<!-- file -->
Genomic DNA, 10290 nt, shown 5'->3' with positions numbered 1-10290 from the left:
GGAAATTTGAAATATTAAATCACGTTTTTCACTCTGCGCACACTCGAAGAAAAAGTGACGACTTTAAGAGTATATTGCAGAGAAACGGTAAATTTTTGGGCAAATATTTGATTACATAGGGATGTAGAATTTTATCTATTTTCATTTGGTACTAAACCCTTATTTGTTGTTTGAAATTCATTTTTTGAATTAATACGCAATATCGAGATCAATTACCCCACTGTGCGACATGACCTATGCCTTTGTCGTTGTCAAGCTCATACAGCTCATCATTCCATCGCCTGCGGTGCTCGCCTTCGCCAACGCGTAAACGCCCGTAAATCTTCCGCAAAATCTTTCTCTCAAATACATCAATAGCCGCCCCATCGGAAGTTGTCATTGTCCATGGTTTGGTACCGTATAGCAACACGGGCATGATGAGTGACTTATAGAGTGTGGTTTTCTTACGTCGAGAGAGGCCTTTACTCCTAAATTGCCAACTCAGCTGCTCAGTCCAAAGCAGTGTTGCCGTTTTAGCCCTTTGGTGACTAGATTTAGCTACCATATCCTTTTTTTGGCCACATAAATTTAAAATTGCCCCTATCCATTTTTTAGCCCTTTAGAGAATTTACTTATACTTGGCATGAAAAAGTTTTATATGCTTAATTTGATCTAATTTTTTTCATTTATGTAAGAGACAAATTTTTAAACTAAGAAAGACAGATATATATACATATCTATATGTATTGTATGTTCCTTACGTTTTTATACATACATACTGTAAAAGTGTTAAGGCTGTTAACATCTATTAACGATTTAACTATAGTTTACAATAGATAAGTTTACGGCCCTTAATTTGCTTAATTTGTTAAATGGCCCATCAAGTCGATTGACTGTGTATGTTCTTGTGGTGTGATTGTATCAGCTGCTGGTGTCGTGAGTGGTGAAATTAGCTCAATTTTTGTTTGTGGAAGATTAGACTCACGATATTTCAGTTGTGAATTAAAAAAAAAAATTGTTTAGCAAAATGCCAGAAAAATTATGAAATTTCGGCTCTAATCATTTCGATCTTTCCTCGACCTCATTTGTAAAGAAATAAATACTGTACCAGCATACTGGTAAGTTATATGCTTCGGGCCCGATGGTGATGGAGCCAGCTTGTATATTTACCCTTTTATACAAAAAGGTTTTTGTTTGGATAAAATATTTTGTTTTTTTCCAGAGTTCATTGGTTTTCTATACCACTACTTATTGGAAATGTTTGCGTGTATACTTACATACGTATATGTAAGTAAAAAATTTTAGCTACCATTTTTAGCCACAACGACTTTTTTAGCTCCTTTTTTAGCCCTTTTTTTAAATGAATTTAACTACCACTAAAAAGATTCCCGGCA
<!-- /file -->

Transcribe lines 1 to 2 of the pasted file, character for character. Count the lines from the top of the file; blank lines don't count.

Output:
Genomic DNA, 10290 nt, shown 5'->3' with positions numbered 1-10290 from the left:
GGAAATTTGAAATATTAAATCACGTTTTTCACTCTGCGCACACTCGAAGAAAAAGTGACGACTTTAAGAGTATATTGCAGAGAAACGGTAAATTTTTGGGCAAATATTTGATTACATAGGGATGTAGAATTTTATCTATTTTCATTTGGTACTAAACCCTTATTTGTTGTTTGAAATTCATTTTTTGAATTAATACGCAATATCGAGATCAATTACCCCACTGTGCGACATGACCTATGCCTTTGTCGTTGTCAAGCTCATACAGCTCATCATTCCATCGCCTGCGGTGCTCGCCTTCGCCAACGCGTAAACGCCCGTAAATCTTCCGCAAAATCTTTCTCTCAAATACATCAATAGCCGCCCCATCGGAAGTTGTCATTGTCCATGGTTTGGTACCGTATAGCAACACGGGCATGATGAGTGACTTATAGAGTGTGGTTTTCTTACGTCGAGAGAGGCCTTTACTCCTAAATTGCCAACTCAGCTGCTCAGTCCAAAGCAGTGTTGCCGTTTTAGCCCTTTGGTGACTAGATTTAGCTACCATATCCTTTTTTTGGCCACATAAATTTAAAATTGCCCCTATCCATTTTTTAGCCCTTTAGAGAATTTACTTATACTTGGCATGAAAAAGTTTTATATGCTTAATTTGATCTAATTTTTTTCATTTATGTAAGAGACAAATTTTTAAACTAAGAAAGACAGATATATATACATATCTATATGTATTGTATGTTCCTTACGTTTTTATACATACATACTGTAAAAGTGTTAAGGCTGTTAACATCTATTAACGATTTAACTATAGTTTACAATAGATAAGTTTACGGCCCTTAATTTGCTTAATTTGTTAAATGGCCCATCAAGTCGATTGACTGTGTATGTTCTTGTGGTGTGATTGTATCAGCTGCTGGTGTCGTGAGTGGTGAAATTAGCTCAATTTTTGTTTGTGGAAGATTAGACTCACGATATTTCAGTTGTGAATTAAAAAAAAAAATTGTTTAGCAAAATGCCAGAAAAATTATGAAATTTCGGCTCTAATCATTTCGATCTTTCCTCGACCTCATTTGTAAAGAAATAAATACTGTACCAGCATACTGGTAAGTTATATGCTTCGGGCCCGATGGTGATGGAGCCAGCTTGTATATTTACCCTTTTATACAAAAAGGTTTTTGTTTGGATAAAATATTTTGTTTTTTTCCAGAGTTCATTGGTTTTCTATACCACTACTTATTGGAAATGTTTGCGTGTATACTTACATACGTATATGTAAGTAAAAAATTTTAGCTACCATTTTTAGCCACAACGACTTTTTTAGCTCCTTTTTTAGCCCTTTTTTTAAATGAATTTAACTACCACTAAAAAGATTCCCGGCA